The 2015 Lincoln Navigator wraps you in luxury, and power.
Trips to Costco where you buy 36 rolls of toilet paper elude New York City dwellers, as do the charms of big cars that can’t squeeze into spots on the street or shoehorn into NYC garages. But the Lincoln Navigator, for the rest of the country, is a gorgeous, fully loaded and surprisingly agile luxury experience.
The car is so big that running boards pop out of the side when you open the door. So cool! They would likely knock down a city canine, squatting by your car, but they signal that this car has your every comfort in mind.
Cooled and heated seats – of course. The person who thought up cooled seats was probably a woman, switching off with her sweaty husband on a long road trip (they compromised on the air conditioning) who had to drive a few hours in pools of his sweat. In fact, the Navigator had Elaine Bannon, Chief Engineer of Lincoln MKX and Navigator design many of the new features of this full-size luxury SUV, though cooled seats were thought of by someone else.
And there are dual climate controls, so the passenger can consider her comfort level and hot flashes by 50-something drivers don’t mean refrigerator temps for all.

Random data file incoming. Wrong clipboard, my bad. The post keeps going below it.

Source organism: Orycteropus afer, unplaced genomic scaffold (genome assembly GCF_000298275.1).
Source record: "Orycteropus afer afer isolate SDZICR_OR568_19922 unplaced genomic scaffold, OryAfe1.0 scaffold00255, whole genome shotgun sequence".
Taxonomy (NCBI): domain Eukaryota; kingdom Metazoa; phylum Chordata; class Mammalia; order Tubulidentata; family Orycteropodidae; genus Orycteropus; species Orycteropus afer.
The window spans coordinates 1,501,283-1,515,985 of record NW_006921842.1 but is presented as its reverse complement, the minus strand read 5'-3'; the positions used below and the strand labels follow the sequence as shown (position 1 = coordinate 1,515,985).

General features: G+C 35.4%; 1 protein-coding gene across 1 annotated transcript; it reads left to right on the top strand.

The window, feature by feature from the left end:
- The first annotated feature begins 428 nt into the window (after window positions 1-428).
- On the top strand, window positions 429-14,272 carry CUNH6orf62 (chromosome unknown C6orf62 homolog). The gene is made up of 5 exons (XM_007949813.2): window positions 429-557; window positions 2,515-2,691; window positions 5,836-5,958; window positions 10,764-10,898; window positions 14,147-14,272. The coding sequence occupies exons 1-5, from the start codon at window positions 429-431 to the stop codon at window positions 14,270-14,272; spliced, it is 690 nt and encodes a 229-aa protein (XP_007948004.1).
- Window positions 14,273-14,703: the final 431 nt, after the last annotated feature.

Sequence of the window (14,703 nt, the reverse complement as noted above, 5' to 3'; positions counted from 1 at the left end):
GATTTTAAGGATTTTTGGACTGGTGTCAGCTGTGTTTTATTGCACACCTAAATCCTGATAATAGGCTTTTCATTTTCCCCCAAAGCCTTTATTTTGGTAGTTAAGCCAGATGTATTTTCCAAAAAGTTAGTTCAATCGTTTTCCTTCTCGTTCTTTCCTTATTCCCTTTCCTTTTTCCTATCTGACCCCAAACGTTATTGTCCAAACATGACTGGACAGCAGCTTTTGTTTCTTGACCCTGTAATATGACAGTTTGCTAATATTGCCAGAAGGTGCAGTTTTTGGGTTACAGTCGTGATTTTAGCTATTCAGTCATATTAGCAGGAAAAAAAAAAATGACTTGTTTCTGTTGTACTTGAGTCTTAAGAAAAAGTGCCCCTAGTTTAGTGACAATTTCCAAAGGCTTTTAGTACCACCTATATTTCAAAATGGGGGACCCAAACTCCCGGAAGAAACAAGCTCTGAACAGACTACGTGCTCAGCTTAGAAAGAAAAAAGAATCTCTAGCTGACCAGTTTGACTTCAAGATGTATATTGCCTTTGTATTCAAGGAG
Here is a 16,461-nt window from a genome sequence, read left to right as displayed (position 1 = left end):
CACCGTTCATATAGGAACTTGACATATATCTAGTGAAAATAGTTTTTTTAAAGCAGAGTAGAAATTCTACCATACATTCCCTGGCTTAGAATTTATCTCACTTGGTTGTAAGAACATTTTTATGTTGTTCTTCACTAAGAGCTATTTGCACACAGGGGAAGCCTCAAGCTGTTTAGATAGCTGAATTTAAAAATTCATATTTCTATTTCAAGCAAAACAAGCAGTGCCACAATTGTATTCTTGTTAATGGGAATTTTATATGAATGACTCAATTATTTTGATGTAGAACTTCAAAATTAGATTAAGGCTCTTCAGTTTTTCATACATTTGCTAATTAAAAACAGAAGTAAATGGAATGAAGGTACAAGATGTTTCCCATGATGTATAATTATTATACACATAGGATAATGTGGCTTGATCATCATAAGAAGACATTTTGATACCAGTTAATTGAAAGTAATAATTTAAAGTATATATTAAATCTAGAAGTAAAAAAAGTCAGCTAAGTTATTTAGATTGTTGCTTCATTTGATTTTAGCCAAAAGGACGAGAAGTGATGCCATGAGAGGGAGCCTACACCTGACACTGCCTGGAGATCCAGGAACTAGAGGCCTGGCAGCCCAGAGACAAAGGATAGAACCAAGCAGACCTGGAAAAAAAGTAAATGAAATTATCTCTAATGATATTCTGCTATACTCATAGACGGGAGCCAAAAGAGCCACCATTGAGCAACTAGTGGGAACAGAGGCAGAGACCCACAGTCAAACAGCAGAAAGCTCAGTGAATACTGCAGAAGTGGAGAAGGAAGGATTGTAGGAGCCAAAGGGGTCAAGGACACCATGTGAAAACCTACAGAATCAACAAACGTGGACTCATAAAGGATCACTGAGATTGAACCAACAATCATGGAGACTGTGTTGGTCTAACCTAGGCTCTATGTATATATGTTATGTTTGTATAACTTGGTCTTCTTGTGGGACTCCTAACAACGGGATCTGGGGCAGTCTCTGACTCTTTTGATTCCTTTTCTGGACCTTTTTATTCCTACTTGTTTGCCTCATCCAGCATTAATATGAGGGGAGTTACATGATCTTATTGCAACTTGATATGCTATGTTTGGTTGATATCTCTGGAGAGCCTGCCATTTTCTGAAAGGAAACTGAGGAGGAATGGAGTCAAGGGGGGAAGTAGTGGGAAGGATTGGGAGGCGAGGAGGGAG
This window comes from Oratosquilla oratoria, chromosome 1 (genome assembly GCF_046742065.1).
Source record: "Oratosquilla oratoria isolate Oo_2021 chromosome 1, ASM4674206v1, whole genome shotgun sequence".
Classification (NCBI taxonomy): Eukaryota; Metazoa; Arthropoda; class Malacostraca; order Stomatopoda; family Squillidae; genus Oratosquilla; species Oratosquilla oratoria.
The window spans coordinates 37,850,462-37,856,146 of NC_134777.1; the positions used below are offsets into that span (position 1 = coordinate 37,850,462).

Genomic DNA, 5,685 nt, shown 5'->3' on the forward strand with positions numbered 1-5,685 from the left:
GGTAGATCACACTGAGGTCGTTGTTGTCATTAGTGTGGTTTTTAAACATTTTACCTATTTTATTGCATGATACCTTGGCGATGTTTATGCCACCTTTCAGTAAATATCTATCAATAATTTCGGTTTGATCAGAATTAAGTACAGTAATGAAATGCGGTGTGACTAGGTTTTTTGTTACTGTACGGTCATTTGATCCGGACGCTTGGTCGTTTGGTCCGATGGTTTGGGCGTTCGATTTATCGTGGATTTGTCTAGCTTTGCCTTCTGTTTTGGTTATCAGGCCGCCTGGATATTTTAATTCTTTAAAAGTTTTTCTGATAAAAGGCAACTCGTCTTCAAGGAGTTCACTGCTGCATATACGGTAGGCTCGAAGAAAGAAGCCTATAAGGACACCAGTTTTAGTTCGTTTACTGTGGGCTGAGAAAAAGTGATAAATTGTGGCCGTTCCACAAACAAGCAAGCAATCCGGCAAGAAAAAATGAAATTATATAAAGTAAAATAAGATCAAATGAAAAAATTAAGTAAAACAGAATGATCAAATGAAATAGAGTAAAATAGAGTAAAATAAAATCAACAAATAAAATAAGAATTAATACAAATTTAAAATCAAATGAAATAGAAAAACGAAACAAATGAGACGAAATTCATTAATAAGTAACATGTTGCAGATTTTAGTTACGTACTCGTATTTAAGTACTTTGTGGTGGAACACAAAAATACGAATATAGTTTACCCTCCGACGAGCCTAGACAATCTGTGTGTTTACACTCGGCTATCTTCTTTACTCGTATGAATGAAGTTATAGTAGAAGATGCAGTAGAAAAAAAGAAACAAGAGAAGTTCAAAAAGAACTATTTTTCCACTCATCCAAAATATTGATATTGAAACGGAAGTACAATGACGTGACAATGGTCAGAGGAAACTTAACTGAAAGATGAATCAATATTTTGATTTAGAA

The SUV has a V6 Ecoboost engine so the fuel economy is much better than a huge V8 engine, but it still has enough vroom to satisfy speedsters. The info panel told me that we were averaging 18-19 miles per gallon; not great, but if you fill the car’s 7 seats and can take one less car to a travel soccer game, you are doing your environmental duty.
Elaine Bannon, the engineer, noted that the Navigator is considered a family vehicle and that one of the important luxury elements is quiet. Now, if you have a couple of squabbling siblings or that travel soccer team filling the seats, they will create a din, but the car itself is whisper quiet. We drove with the windows down and sun roof open, just to see how quiet, and we were still able to chat, listen to Sirius XM music and hear the nav system.
Other luxury touches include a leather wrapped steering wheel, leather on the glove box, real wood in the center stack and power fold third row seats, that lay completely flat for cargo.
You feel cosseted in the Navigator – though for $75,000, you had better feel good.
Note: Lincoln covered all expenses to attend this event. Opinions expressed are my own.